A government strategy to avoid being undercut by imports produced at lower standards, an increase in output prices and reductions in input price inflation were the biggest potential drivers for future confidence, respondents reported.

The only investments farmers showed appetite for were in renewable energy, energy efficiency and diversifications, as farms sought to save costs and open new revenue streams. Machinery and land showed the sharpest decline in investment over the next three years at -39 and -15 respectively.

The NFU is calling for government to recognise the extraordinary nature of what has been the wettest 18 months since 1836, warning that many farms may be unable to survive.

View from the farm


NFU President Tom Bradshaw's farm

On my farm near Colchester, I’ve lost 15% of my wheat crop this year because of the rain. But I count myself as one of the lucky ones. I’ve heard from farmers who have been forced almost to breaking point by the relentless flooding that has inundated their land and are ready to give up farming.

“Why does this matter? This collapse in confidence is likely to have serious long-term impacts on our ability to feed ourselves in an ever-changing world. Farmers and growers take great pride in producing high quality, nutritious, traceable food for the nation – food we know the British public trust and want to buy.

“But we cannot turn food production off and on like a tap. Once farm businesses close down, they are gone for good.

“In an age where weather events are now the norm and global instability is increasing, it has never been more important to ensure our food security. To do this, the farming sector needs to not only survive but thrive.”

NFU President Tom Bradshaw

In our general election manifesto, we have provided solutions that political parties can adopt which would work to reverse this breakdown in farmer confidence and help safeguard homegrown food production, including:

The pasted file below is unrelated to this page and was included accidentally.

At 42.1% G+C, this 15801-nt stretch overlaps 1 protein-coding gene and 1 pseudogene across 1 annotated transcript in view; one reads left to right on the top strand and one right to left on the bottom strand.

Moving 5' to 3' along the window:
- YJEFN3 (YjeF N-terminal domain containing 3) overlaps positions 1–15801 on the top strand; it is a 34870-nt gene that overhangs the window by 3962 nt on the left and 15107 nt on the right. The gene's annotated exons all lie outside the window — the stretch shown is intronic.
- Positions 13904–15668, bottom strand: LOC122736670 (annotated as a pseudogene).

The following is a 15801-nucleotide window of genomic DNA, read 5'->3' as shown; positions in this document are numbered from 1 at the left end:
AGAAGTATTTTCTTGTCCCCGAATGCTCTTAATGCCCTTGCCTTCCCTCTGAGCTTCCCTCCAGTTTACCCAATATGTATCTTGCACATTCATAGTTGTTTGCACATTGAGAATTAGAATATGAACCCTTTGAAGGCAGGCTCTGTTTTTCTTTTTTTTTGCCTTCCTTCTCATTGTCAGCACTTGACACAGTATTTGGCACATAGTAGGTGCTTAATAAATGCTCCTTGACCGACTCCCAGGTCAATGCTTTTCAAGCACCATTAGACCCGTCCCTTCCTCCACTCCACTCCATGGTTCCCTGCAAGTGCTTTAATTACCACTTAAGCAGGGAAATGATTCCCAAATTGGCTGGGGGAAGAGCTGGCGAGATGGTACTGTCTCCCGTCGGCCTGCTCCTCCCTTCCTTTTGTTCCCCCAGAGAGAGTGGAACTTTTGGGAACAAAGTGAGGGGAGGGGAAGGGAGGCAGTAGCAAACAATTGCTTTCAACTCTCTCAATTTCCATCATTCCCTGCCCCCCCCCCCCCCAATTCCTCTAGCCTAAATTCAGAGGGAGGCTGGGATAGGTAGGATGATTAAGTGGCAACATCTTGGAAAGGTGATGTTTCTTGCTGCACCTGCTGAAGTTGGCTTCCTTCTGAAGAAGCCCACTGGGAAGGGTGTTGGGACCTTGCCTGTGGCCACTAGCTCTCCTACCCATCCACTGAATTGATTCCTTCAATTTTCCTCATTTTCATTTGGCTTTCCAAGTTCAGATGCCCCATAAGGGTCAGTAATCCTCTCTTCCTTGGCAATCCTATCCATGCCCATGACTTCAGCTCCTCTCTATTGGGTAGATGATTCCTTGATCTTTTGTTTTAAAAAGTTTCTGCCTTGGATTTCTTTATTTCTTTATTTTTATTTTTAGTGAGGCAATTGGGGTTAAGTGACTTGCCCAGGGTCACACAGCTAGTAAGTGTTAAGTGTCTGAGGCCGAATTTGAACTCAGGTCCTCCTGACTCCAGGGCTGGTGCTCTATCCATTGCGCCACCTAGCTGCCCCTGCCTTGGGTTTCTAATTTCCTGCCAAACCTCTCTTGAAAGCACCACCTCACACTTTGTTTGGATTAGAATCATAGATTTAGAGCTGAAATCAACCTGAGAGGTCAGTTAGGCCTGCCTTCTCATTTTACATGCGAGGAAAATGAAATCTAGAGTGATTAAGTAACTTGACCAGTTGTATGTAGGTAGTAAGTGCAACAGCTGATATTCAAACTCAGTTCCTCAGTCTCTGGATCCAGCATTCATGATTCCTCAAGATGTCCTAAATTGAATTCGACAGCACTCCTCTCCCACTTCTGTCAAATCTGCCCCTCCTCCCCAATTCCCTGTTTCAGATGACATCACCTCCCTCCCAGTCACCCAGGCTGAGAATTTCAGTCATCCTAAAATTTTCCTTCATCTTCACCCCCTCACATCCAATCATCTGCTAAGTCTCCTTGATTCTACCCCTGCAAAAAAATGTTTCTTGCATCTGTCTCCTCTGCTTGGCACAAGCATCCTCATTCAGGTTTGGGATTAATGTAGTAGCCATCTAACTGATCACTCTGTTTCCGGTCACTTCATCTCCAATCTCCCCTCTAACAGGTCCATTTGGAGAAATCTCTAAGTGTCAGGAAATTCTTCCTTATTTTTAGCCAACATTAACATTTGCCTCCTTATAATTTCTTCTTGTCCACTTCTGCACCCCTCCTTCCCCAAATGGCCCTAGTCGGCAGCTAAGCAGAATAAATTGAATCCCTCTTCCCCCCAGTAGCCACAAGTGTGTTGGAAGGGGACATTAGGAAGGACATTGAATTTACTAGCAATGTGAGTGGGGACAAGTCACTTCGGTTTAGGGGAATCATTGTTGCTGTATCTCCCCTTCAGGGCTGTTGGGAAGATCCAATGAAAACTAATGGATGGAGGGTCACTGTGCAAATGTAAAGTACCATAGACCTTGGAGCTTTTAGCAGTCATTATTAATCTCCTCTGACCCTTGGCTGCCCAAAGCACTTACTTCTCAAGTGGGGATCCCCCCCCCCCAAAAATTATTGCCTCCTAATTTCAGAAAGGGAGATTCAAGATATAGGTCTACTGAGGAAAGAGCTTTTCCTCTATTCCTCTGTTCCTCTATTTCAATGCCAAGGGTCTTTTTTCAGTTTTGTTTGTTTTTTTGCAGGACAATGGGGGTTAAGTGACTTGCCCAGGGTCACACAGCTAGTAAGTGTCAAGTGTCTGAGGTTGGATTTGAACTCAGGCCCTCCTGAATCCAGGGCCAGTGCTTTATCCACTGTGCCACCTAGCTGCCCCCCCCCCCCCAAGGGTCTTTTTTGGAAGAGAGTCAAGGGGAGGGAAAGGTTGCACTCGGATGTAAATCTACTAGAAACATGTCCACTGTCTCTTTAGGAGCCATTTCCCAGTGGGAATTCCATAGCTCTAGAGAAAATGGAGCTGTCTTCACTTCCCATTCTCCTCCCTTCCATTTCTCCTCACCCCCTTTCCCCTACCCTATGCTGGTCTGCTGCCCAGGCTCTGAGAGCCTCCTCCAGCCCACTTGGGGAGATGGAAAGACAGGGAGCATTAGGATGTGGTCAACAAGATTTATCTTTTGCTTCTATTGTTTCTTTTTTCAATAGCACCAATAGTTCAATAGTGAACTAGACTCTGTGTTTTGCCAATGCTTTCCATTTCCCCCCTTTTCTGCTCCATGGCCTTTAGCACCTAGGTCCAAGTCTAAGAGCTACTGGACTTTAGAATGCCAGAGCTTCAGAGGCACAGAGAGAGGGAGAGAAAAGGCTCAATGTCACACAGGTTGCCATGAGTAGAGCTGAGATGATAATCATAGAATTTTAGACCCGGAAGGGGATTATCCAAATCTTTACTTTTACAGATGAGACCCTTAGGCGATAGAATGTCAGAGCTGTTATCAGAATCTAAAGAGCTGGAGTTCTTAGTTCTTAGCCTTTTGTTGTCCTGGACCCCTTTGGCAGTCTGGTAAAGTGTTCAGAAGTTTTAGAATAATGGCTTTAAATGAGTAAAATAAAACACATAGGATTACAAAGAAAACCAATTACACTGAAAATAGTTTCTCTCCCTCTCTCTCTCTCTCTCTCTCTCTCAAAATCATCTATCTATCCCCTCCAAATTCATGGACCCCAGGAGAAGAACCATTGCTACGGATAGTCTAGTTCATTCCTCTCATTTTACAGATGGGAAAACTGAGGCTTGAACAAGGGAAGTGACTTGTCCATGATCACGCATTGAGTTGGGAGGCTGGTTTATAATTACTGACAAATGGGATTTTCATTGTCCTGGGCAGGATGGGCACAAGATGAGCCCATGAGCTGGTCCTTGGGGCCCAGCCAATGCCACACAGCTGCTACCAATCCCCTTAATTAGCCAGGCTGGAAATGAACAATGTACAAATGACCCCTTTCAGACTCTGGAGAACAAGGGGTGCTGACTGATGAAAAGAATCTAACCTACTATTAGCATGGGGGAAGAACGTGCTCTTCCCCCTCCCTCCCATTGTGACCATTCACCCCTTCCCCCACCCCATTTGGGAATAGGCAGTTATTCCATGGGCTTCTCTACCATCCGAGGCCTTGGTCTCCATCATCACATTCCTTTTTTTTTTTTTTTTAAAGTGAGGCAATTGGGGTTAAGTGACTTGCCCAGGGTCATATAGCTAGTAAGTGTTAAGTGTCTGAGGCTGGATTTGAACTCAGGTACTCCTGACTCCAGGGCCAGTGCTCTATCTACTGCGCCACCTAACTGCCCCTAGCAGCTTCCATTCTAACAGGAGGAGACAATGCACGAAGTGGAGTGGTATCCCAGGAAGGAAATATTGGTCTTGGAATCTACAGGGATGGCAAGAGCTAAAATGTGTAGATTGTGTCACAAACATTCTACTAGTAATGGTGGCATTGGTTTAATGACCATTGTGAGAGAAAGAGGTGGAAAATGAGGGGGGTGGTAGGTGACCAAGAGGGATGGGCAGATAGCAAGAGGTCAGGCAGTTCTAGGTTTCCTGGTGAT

• Plan for and reward farmers fairly for their role in mitigating flood risk and commit to the proactive management of our watercourses.
  • A smooth and seamless transition to new environmental schemes that are open to all farmers and growers, and ensure profitable long-term, food-producing businesses.
  • Establish minimum standards to promote a fair and functioning supply chain.
  • Develop and establish core production standards that apply to agri-food imports.

Read our manifesto asks:

‘We do not give up easily’

“A lot is hanging in the balance ahead of the General Election,” Tom added. “Political parties will rightly be focusing on how to reverse the cost of living crisis, and with food inflation still high and families struggling with food bills, supporting homegrown food production must be part of this.”

“While we are seeing record lows in farmer confidence, I never cease to be amazed by our amazing farmers and growers; their passion, drive and ingenuity for the work we do.

“Innate tenacity means we do not give up easily.”

Tom urged all political parties to recognise this resilience in the run up to the election, and the crucial role farming has to play in sustaining our nation.